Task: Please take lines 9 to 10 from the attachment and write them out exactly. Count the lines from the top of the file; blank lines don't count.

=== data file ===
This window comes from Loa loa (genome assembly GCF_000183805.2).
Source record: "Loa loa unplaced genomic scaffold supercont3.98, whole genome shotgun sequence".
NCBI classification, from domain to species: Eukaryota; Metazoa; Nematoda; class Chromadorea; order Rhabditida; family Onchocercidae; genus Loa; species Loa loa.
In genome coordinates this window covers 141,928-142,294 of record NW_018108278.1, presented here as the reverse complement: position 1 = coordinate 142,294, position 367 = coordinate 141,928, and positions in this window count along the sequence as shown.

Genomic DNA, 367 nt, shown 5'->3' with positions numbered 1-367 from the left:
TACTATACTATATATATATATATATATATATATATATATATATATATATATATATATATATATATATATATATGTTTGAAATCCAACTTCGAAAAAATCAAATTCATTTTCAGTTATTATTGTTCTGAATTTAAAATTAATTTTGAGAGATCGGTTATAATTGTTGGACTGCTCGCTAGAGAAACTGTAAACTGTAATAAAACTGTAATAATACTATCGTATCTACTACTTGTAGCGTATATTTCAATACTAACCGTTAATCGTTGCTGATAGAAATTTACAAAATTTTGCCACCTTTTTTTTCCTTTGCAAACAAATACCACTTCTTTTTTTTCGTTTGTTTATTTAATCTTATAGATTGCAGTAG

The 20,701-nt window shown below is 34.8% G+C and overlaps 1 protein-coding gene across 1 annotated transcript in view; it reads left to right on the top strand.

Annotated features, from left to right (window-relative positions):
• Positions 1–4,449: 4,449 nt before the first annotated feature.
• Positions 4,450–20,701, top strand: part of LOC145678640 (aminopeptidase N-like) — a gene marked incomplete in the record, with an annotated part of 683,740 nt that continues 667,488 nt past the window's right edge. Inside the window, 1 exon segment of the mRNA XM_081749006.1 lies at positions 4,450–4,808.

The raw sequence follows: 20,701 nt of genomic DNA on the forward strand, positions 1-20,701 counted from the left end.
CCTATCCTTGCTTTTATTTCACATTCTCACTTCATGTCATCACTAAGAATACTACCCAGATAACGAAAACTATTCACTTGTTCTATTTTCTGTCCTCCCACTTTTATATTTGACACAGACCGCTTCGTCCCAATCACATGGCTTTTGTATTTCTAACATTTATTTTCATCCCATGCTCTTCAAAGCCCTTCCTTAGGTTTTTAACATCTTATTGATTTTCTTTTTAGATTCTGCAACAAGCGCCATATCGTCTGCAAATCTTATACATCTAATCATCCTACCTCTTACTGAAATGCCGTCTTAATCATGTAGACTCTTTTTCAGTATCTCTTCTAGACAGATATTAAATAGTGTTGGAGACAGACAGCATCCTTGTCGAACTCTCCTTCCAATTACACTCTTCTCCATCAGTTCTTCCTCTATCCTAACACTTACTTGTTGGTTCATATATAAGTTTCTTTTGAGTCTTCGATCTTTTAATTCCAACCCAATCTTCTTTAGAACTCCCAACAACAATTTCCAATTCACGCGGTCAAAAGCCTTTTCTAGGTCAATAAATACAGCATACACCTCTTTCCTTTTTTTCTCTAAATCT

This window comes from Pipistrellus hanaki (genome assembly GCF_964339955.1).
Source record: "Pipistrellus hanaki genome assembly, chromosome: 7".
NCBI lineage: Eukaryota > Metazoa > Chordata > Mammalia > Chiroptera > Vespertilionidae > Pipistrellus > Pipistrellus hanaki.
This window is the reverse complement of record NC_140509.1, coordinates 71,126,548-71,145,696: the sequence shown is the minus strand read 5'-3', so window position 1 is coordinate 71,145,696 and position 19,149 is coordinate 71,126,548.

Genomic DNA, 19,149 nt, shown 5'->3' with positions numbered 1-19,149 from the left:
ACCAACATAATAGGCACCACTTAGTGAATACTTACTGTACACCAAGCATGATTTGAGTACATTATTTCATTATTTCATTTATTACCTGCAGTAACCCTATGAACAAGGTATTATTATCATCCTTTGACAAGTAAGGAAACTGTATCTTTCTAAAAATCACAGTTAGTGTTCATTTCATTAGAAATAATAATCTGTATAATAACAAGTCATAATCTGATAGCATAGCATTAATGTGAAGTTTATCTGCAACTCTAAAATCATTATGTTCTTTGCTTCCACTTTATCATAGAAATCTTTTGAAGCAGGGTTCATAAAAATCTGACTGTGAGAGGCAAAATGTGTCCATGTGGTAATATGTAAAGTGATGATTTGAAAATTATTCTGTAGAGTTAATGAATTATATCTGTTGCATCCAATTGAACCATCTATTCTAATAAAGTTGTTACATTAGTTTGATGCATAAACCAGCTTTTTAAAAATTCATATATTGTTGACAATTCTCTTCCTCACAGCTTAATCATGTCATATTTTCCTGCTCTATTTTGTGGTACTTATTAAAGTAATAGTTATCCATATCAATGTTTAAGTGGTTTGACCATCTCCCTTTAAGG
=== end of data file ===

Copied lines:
• Positions 1–4,449: 4,449 nt before the first annotated feature.
• Positions 4,450–20,701, top strand: part of LOC145678640 (aminopeptidase N-like) — a gene marked incomplete in the record, with an annotated part of 683,740 nt that continues 667,488 nt past the window's right edge. Inside the window, 1 exon segment of the mRNA XM_081749006.1 lies at positions 4,450–4,808.